MPI for Biological Cybernetics

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TrackingLab

The TrackingLab is a large 12x15m hall with a state-of-the-art optical tracking system that
is used for head tracking and motion capture. This setup is mainly used to investigate aspects of human spatial perception, experience, and representation. For example, how we manage to keep track of were we came from, or how spatial environments are stored and accessed in our memory. Furthermore, the setup allows interdependencies between spatial behavior and affective responses to be systematically evaluated and therefore lends itself well to basic architectural research.

Head Tracking

In order to create a Virtual Environment (VE) which participants can freely explore as if they were walking in a real environment, we need to present the VE on a Head Mounted Display (HMD) that the participant wears in front of his/her eyes. To create the illusion of an environment that is fixed in world space, we need to know the precise location
and orientation of the participant's head. This is done by multiple Vicon MX13 systems that send out near infrared light and pick the rays up again as they are reflected by the markers. This results in multiple 2D images, from which, in conjuction with the accurate
calibration of the system, the positions of the markers in 3D-space can be calculated. A large number of cameras, distributed around the entire recording volume, ensures excellent precision of the 3D-reconstruction and avoids errors due to occlusion.
Knowing the precise transformation of the participant's head, one virtual camera position for each eye can be calculated and images from a 3D scene model can be rendered and displayed on the HMD to produce a stereoscopic view from the participant's point of view within the VE. In order to provide a smooth and jitter-free experience, this is done 120 times per second.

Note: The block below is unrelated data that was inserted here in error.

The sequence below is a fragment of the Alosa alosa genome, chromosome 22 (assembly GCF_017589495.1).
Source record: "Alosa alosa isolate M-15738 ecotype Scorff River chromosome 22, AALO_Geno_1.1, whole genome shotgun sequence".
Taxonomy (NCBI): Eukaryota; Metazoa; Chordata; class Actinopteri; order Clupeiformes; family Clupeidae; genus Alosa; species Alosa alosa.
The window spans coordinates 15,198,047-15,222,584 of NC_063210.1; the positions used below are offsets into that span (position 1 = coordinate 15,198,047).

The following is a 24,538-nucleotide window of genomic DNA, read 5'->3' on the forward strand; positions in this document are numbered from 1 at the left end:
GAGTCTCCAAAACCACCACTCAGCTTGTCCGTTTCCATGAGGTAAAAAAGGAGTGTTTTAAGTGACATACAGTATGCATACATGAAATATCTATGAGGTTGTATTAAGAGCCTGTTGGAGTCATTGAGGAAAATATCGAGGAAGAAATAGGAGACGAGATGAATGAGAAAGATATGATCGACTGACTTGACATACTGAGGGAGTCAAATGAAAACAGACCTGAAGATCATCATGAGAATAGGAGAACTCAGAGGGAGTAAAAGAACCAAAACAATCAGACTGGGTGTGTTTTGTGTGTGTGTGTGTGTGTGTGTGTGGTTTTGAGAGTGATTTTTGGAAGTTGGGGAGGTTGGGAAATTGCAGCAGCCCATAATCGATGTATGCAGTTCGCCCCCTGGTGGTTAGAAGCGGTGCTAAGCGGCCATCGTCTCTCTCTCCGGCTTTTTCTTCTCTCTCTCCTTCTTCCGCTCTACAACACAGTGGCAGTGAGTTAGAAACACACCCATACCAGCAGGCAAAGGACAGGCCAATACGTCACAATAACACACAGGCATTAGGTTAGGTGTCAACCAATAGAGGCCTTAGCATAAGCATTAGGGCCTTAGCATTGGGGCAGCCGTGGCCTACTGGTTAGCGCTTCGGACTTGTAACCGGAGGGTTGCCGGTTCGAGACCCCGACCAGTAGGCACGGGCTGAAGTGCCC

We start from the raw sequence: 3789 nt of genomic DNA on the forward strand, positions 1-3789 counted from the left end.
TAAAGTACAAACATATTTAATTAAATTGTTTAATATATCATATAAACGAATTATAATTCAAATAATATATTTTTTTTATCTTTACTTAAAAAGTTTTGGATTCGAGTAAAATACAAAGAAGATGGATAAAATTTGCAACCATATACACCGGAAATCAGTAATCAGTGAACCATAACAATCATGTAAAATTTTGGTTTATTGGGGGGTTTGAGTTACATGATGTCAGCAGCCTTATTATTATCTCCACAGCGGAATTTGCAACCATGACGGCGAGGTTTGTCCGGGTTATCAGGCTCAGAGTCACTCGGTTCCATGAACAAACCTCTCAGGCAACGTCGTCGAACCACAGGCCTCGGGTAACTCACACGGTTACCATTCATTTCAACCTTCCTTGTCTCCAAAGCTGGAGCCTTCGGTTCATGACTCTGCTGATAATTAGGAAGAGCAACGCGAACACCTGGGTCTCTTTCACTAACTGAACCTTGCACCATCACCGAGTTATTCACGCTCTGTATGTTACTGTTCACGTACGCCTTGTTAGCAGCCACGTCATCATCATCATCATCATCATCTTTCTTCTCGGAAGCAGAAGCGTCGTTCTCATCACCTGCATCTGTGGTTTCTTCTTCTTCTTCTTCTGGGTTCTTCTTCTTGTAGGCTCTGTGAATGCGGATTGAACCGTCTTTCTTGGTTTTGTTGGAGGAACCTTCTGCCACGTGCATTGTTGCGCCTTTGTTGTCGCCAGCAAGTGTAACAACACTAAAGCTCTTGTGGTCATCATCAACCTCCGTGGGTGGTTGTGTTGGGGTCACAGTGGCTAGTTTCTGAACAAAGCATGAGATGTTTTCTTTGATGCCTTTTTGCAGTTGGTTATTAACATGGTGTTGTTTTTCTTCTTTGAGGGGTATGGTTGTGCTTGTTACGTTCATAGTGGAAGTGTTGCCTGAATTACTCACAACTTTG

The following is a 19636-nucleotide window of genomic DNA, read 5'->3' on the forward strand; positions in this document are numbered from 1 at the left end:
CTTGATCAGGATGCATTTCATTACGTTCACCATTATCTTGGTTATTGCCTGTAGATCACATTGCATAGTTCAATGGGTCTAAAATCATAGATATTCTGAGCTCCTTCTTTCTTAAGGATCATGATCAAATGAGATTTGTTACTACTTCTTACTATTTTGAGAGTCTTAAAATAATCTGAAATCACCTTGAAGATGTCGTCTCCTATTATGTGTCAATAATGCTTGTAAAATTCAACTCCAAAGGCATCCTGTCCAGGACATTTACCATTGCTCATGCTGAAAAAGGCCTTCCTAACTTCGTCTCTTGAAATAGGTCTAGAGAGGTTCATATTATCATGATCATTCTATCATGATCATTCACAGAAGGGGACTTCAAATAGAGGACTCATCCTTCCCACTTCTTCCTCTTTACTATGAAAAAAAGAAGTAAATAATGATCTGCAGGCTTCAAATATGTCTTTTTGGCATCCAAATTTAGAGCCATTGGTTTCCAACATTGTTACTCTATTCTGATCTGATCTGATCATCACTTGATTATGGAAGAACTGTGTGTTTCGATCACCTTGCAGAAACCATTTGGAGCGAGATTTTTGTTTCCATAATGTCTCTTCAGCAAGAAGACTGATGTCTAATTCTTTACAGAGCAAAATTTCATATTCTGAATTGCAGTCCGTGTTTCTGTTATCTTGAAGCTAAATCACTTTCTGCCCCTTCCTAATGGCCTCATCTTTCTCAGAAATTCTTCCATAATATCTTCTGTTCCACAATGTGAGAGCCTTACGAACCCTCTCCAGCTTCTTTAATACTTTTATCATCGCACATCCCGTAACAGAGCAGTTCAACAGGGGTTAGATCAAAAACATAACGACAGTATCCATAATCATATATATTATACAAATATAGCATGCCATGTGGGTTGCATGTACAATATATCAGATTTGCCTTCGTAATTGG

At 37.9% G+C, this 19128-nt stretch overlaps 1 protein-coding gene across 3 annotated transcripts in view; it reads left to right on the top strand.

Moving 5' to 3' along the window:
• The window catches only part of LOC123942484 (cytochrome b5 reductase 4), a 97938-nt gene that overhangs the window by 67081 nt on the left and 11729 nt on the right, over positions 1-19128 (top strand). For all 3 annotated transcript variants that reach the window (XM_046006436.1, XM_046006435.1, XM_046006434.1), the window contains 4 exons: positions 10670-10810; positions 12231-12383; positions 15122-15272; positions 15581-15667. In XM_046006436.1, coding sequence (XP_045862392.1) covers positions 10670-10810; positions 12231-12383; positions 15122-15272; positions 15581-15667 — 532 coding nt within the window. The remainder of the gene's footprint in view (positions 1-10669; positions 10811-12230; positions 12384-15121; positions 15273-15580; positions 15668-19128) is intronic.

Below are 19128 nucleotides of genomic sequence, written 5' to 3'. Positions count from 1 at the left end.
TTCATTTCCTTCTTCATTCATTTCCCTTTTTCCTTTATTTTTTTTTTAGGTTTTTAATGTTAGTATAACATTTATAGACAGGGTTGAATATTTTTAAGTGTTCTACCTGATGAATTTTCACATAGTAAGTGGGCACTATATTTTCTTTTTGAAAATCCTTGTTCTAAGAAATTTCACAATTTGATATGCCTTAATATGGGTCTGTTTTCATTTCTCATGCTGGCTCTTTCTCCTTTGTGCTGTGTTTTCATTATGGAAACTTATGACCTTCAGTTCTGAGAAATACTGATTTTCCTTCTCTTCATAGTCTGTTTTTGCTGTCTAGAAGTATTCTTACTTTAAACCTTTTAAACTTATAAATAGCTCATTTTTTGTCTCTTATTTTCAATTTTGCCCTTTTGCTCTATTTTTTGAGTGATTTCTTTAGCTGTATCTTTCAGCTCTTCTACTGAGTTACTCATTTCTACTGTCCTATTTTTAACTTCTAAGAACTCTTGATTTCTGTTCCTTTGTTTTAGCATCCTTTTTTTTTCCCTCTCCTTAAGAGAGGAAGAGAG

Motion Capture

The same tracking principle can be used to record individual markers attached to different body parts of the participant. With a set of 60 markers it is possible to record the full body motion of a person. It is also possible to attach small markers to a person's face or hand and capture very detailed motion data. This can be used as training data for action recognition system, for computer animations of 3D avatars or even for studying the interaction of two people in VR.

 
 

Participant discovering a Virtual Envrionment

Max Planck Institute for Biological Cybernetics | Spemannstr. 38 | 72070 Tübingen | Germany
Phone: (49) 7071 601 601 | Fax: (49) 7071 601 616
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